Published on June 12th, 2014 | by Christopher DeMorro
Video: Are Solar Roadways Too Good To Be True?
June 12th, 2014 by Christopher DeMorro
One of the most popular videos to go viral recently was that of Solar Freakin’ Roadways, an out-there concept to turn all of America’s roads into LED-equipped solar panels. Is Solar Roadways the real deal? YouTuber ThunderfOOt thinks it’s a bad idea, and he put together a lengthy takedown video in response.
To recap, Scott and Julie Brusaw recently started an IndieGoGo campaign to raise money for their project, Solar Roadways, which wants to replace asphalt roads with high-strength glass-encased solar panels and LEDs. These roads would power themselves and the grid, could be lit up at night and be programmed to flash warning messages or change lane setups. It’s a clever, sci-fi-esque idea, and the Brusaws think they can make it work.
ThunderfOOt thinks otherwise.
In a nearly 30-minute video, the YouTube commentator explains point-by-point why he thinks Solar Roadways is full of crap. His main qualm is with the idea of using glass as a replacement of for asphalt, and he claims that even the hardest glass couldn’t stand up to the constant battering of 20-ton semi-trucks grinding sand into them day in and day out. Sounds like a point for engineers to argue if I’m honest.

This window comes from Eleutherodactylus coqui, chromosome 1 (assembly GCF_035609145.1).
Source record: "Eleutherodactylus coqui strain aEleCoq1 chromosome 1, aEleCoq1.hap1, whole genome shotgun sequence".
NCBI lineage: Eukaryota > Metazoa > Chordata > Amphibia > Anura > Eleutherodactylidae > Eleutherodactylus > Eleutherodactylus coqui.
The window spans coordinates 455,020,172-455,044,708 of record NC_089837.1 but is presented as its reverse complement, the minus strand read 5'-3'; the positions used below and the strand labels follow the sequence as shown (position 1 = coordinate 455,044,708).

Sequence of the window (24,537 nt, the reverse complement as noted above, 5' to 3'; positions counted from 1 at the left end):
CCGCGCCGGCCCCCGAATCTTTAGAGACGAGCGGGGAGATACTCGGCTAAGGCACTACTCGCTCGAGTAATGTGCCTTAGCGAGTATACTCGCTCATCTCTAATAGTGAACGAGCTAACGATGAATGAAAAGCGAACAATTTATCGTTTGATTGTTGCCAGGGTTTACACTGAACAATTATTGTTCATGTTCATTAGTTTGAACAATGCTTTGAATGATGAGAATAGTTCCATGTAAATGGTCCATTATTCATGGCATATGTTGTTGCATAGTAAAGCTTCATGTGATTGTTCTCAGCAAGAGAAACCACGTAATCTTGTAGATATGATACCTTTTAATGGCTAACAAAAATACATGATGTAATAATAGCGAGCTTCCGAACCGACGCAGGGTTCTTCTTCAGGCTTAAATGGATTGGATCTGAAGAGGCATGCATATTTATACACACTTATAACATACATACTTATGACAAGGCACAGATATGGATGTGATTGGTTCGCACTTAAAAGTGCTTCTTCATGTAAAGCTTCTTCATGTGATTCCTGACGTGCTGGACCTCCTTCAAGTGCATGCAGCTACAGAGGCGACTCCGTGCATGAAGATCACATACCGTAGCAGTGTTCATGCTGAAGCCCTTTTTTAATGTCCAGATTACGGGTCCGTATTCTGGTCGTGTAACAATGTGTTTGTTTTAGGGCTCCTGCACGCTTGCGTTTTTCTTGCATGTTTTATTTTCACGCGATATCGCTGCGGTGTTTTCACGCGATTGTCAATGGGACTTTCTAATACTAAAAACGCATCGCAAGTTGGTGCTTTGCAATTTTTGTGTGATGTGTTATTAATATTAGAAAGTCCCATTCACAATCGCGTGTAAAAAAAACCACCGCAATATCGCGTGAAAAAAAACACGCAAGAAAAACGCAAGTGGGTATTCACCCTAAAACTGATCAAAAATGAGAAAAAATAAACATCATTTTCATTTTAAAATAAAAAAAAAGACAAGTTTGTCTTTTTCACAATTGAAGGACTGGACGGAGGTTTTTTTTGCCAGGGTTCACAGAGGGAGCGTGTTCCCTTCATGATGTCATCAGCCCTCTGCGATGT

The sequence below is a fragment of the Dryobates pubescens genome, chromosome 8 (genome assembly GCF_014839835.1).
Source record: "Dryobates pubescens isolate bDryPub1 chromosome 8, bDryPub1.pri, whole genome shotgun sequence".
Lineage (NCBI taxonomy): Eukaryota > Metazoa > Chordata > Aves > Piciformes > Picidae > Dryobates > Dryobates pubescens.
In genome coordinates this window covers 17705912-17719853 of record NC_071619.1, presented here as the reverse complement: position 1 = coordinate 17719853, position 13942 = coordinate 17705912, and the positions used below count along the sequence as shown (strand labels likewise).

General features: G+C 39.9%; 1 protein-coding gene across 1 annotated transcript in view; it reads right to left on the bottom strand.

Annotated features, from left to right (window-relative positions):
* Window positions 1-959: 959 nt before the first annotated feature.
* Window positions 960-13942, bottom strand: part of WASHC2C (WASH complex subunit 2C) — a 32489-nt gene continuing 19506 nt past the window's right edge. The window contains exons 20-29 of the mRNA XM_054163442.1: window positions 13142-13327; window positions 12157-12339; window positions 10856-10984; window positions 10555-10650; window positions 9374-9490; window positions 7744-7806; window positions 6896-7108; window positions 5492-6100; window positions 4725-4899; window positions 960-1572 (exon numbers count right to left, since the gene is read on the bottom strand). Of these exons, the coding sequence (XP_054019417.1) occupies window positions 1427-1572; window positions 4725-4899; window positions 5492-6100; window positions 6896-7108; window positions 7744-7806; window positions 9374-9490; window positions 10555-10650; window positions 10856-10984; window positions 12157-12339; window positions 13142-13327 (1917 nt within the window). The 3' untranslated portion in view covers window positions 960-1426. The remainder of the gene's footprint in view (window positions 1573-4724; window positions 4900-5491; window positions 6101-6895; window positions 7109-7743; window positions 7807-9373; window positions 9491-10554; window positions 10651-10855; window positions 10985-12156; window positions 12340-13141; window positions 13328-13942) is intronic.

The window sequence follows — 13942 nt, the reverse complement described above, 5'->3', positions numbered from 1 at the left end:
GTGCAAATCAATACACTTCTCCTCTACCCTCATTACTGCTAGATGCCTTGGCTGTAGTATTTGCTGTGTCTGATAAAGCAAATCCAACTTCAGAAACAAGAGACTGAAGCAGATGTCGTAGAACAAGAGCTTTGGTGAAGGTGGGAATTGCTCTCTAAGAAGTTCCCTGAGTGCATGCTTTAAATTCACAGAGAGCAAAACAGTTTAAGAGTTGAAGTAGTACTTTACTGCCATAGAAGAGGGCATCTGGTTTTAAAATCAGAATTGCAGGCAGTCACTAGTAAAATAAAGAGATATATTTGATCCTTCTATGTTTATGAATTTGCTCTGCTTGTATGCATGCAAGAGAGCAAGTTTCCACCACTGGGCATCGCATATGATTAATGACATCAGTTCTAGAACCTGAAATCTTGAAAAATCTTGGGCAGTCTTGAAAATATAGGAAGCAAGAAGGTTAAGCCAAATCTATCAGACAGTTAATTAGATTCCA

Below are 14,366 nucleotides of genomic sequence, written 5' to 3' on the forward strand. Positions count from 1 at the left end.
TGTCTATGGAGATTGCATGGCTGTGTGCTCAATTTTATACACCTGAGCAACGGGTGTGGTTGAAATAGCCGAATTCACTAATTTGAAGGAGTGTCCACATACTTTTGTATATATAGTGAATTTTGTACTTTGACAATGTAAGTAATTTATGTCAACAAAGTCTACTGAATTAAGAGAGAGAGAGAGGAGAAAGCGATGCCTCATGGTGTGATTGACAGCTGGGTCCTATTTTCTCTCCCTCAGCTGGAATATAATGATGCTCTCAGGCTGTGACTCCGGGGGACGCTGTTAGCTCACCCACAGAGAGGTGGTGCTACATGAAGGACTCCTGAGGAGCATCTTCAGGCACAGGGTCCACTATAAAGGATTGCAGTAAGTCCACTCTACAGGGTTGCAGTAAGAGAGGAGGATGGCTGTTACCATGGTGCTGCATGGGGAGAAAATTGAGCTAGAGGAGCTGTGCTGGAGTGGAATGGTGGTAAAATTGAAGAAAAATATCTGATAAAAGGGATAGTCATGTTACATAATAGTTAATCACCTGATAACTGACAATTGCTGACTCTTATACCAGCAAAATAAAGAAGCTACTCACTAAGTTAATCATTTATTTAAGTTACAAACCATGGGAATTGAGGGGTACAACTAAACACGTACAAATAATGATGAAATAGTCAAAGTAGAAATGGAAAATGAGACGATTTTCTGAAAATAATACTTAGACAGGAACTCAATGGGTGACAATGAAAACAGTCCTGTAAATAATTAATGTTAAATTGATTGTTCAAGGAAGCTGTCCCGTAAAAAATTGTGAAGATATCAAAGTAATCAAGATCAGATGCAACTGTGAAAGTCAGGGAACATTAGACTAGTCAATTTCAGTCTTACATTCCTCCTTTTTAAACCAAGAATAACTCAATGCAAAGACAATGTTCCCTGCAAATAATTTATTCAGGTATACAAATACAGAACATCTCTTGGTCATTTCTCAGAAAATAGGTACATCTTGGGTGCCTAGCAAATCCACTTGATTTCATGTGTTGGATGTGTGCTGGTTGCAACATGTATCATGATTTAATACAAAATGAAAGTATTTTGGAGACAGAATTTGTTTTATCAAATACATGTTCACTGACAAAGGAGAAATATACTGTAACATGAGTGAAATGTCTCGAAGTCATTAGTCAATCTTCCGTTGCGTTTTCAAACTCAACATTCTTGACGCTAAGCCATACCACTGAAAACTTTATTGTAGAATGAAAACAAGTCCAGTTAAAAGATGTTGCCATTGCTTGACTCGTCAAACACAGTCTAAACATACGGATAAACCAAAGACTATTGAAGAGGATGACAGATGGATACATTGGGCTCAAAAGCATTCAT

That’s only one of the issues raised by this takedown video, as Thunderf00t correctly points out that many roads rarely if ever see the light of day thanks to traffic, trees, or just bad weather. Converting all of Seattle’s roads into solar panels wouldn’t do much to help the city’s power grid when it’s constantly overcast. And that’s not even factoring in the tremendous cost of converting even a small fraction of our roads into solar panels.
However, it’s also worth keeping in mind that the Brusaws have been working on Solar Roadways for years now, and to call this a con or scam is doing all of their hard work a disservice. While I don’t doubt that Solar Roadways may have some issues it needs to sort out, I have a hard time believing that this is some kind of “long con” given the length of time and the number of government loopholes the Brusaws have had to jump through. Their two million-dollar (and counting) IndieGoGo campaign may seem impressive, but stretch that out over at least 5 years of development time, minus all the research and materials, and suddenly that number doesn’t seem so mighty anymore.